PILOT PROJECT: REMOVAL OF MARINE LITTER FROM EUROPE'S FOUR REGIONAL SEAS
Toolkit: Marine litter retention, Project participants, Enlisting fishermenSee also: Fishermen responsibilities | Port authorities | Waste management companies
Involving fishermen during the first planning stages of a project is key to securing their participation throughout the duration of the project. This will help ensure that they have a sense of ownership of the project and they are committed to participating. If you don’t already have contacts with fisherman, making contact with local fishing associations is a good first step. Even if you already have existing contacts with local fishermen, getting in touch with local fishermen’s associations can help you to encourage fishermen to participate and might extend your project to more ports.
|An editable leaflet template that can be used to communicate with fishermen about your project is available for download and can be tailored to your project.|
When communicating with fishermen, it is important to remember that their participation in the project is voluntary and fishermen are not financially compensated for their efforts. You will need to focus on the potential benefits for fishermen of participating in a project and appeal to the important role of fishermen as guardians of the sea. Discussing with fishermen the negative impact of marine litter on their activity, their fishing ground and more generally on the marine environment may help to engage them in the project. Fishermen have a strong interest in reducing the impact of marine litter – marine litter can contaminate fish stocks and damage fishing gear and nets. Their participation in the project can also provide public recognition of the role that fishermen can play in improving the marine environment. In some cases, participating in a marine litter retention project might assist fishing vessels in obtaining accreditation under a sustainable seafood certification or labelling scheme.
You can emphasise that your project will support their efforts by limiting the cost and burden of their participation in the project. For example, big bags (flexible intermediate bulk containers) for collecting marine litter should be distributed to them for free. Fishermen should also be able to discharge the marine litter free of charge in the ports.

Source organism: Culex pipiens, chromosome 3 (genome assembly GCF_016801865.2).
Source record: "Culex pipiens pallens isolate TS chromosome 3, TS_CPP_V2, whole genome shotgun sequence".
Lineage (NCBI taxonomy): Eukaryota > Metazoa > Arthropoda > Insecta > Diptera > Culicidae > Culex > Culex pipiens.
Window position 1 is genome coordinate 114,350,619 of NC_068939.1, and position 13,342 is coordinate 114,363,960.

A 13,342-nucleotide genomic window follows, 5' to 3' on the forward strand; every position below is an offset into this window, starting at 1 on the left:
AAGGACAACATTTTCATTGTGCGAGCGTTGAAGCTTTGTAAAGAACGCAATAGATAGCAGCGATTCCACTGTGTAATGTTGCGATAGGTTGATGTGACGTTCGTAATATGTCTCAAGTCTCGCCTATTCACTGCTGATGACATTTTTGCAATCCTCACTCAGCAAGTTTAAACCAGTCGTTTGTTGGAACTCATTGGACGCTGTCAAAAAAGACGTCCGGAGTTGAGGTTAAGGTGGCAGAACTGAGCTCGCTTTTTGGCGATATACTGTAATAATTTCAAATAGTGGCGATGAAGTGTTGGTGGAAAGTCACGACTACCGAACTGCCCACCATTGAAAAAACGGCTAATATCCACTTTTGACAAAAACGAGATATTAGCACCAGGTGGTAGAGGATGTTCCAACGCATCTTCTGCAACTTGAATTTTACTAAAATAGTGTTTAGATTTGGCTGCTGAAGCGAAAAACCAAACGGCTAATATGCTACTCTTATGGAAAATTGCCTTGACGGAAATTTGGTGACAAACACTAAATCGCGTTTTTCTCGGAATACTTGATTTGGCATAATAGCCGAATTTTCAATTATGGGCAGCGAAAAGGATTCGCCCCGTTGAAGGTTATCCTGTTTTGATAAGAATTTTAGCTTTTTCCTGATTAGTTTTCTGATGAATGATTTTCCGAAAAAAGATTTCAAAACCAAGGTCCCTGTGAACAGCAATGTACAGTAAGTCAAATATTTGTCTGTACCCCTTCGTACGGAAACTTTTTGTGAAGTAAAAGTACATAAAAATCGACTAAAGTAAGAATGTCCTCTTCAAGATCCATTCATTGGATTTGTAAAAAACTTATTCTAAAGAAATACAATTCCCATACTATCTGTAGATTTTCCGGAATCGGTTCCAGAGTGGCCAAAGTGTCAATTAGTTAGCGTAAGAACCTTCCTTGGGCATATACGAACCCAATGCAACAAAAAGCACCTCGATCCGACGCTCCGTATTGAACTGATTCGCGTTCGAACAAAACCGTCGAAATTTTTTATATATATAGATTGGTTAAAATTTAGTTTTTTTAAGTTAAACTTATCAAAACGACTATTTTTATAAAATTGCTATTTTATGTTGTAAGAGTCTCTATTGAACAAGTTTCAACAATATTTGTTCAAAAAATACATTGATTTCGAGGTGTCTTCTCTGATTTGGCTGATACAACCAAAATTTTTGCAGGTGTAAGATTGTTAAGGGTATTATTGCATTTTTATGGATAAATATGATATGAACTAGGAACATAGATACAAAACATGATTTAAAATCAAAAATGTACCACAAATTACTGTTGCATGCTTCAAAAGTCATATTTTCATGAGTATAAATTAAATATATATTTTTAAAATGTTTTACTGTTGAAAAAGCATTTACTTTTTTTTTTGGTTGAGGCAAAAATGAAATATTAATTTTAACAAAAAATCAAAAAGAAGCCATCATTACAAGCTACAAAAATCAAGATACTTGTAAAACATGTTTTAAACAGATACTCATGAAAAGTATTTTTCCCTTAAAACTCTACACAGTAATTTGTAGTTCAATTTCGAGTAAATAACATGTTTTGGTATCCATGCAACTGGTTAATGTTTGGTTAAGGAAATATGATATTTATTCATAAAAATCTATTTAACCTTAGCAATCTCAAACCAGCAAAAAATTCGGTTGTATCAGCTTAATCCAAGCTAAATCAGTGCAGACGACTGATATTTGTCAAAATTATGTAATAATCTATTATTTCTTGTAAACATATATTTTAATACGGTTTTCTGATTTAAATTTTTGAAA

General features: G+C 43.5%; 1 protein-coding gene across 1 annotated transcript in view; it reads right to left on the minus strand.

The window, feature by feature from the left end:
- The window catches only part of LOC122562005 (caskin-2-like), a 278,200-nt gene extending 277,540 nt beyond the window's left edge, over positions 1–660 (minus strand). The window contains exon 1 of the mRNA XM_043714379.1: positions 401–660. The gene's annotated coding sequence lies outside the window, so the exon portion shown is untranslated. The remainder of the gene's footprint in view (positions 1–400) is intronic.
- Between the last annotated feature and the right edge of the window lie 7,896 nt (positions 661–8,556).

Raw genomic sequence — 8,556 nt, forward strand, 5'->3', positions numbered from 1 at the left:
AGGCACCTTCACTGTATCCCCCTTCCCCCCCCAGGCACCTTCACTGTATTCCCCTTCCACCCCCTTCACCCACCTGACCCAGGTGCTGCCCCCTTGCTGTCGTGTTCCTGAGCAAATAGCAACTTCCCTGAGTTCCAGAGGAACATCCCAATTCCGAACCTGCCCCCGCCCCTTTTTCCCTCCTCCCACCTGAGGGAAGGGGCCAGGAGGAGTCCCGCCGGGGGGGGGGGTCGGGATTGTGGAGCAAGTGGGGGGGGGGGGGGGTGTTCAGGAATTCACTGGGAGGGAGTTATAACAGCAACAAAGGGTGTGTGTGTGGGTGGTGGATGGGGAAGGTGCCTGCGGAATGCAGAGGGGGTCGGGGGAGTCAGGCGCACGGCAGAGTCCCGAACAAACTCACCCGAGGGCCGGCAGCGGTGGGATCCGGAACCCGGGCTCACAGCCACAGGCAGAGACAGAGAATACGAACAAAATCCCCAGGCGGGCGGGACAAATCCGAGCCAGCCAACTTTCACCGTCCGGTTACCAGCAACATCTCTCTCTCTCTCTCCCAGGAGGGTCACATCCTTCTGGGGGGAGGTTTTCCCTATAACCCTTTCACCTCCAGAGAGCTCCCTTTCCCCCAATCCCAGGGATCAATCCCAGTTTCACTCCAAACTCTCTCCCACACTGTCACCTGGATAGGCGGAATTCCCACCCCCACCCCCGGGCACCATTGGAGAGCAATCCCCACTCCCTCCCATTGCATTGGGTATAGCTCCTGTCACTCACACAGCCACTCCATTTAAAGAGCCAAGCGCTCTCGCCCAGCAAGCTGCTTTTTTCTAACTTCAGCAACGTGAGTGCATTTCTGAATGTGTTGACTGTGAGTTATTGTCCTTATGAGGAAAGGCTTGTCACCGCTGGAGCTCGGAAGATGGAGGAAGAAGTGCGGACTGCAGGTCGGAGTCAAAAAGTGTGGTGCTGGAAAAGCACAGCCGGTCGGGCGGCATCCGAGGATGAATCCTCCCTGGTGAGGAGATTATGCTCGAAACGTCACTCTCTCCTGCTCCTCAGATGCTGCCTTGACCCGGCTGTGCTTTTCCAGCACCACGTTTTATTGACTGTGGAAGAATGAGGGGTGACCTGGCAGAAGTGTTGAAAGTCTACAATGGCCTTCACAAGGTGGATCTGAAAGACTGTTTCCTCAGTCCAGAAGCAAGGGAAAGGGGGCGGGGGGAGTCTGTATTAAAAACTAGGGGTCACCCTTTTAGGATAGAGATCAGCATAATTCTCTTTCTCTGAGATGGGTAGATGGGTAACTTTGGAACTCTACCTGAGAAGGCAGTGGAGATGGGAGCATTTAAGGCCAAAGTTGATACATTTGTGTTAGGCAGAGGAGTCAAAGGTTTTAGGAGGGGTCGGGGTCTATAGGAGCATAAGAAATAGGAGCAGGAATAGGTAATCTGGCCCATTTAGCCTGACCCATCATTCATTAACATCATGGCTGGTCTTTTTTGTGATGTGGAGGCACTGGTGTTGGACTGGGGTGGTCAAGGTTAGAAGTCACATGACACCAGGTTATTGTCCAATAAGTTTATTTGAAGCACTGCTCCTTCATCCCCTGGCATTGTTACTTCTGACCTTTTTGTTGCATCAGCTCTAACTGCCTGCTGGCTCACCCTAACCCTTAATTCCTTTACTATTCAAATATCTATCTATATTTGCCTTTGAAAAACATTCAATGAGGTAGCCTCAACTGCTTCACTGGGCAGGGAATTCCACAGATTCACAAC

It is also important when you talk to fishermen to keep in mind the distinction between ship-generated waste, which vessels must manage in compliance with environmental regulations, and the litter they collect in their nets at sea. Your project aims to promote and support good waste management practices on fishing vessels for all waste, whether it is generated on board or collected at sea. Fishermen understand that they have a clear obligation to manage the waste they generate on board, but some may be reluctant to take on the responsibility of managing the marine litter caught in their nets. When discussing your marine litter retention project with fishermen, be sure to keep these two issues separate.
Investing time in regular contact with fishermen’s organisations is crucial throughout the project to maintain motivation and check their satisfaction with the implementation of the project on the ground. If practical given the size of your project and your resources, you might wish to work with fishermen’s organisations to organise a meeting or event once or twice a year to discuss the project with all participating fishermen.
Existing projects have shown that you can build the motivation of fishermen by providing them with public recognition their involvement in the project. Flags, t-shirts or stickers with the logo of the project can provide public recognition to individual fishermen and vessels, contribute to a sense of community ownership among participants and build a positive public image of fishermen as custodians of the marine environment.
One of the projects assessed by the MARELITT team addressed the problem of marine litter bags being used for galley waste. In this project, when galley waste was found among marine litter, the lead organisation sent a letter to all participating vessels reminding them that only waste collected at sea should be placed in the bags.